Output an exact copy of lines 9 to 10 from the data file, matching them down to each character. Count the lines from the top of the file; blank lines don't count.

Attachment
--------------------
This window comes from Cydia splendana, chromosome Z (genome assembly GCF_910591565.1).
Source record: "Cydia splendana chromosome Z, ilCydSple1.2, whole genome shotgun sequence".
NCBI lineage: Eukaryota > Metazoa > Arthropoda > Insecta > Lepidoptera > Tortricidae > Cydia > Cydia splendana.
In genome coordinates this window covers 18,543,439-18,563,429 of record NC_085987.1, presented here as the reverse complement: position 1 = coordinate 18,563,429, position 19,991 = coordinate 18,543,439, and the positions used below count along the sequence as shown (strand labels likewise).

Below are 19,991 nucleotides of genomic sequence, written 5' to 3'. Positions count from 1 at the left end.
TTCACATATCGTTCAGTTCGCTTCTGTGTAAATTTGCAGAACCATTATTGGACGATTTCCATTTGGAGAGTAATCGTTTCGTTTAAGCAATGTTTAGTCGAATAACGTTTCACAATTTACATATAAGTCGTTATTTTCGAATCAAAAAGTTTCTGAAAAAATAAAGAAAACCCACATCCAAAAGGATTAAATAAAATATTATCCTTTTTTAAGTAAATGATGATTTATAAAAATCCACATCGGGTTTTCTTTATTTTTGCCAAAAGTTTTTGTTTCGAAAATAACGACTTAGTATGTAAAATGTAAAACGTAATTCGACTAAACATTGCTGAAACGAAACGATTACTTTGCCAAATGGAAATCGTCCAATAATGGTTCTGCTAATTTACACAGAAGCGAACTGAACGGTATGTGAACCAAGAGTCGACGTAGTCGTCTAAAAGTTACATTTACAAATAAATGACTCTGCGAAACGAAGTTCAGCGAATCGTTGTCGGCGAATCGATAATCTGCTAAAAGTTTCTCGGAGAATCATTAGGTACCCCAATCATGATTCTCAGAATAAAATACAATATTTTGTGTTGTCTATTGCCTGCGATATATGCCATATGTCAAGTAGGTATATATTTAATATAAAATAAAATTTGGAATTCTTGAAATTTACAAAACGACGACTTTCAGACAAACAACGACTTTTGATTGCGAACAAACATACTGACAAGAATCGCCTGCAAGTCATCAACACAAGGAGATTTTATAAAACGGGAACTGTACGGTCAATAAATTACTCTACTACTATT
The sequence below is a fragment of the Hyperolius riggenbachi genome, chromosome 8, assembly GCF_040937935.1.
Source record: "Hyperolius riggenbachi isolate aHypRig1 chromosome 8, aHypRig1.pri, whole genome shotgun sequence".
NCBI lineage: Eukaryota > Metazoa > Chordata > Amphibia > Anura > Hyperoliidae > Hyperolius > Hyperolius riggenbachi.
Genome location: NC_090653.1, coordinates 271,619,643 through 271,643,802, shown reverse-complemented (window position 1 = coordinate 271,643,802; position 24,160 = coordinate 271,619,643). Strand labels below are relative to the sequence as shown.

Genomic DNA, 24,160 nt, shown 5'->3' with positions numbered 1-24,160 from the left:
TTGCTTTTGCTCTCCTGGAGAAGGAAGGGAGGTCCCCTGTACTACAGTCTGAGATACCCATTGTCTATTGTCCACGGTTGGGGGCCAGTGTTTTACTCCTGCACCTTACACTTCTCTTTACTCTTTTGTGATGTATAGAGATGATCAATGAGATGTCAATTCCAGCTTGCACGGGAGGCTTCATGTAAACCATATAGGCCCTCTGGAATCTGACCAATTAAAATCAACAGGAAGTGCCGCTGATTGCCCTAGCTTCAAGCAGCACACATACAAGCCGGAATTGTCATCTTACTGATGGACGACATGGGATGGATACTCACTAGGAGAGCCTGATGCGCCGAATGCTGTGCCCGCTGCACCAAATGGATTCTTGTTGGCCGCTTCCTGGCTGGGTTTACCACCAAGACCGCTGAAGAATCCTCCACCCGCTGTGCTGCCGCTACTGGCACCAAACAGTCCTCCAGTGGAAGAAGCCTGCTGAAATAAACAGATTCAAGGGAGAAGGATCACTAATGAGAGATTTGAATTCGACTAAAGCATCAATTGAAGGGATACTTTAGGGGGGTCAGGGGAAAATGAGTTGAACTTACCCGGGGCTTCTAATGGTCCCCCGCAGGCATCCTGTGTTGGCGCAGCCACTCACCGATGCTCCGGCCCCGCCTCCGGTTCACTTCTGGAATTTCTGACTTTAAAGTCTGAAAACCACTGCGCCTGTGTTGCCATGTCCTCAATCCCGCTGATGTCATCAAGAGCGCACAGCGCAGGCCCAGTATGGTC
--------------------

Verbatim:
NCBI lineage: Eukaryota > Metazoa > Chordata > Amphibia > Anura > Hyperoliidae > Hyperolius > Hyperolius riggenbachi.
Genome location: NC_090653.1, coordinates 271,619,643 through 271,643,802, shown reverse-complemented (window position 1 = coordinate 271,643,802; position 24,160 = coordinate 271,619,643). Strand labels below are relative to the sequence as shown.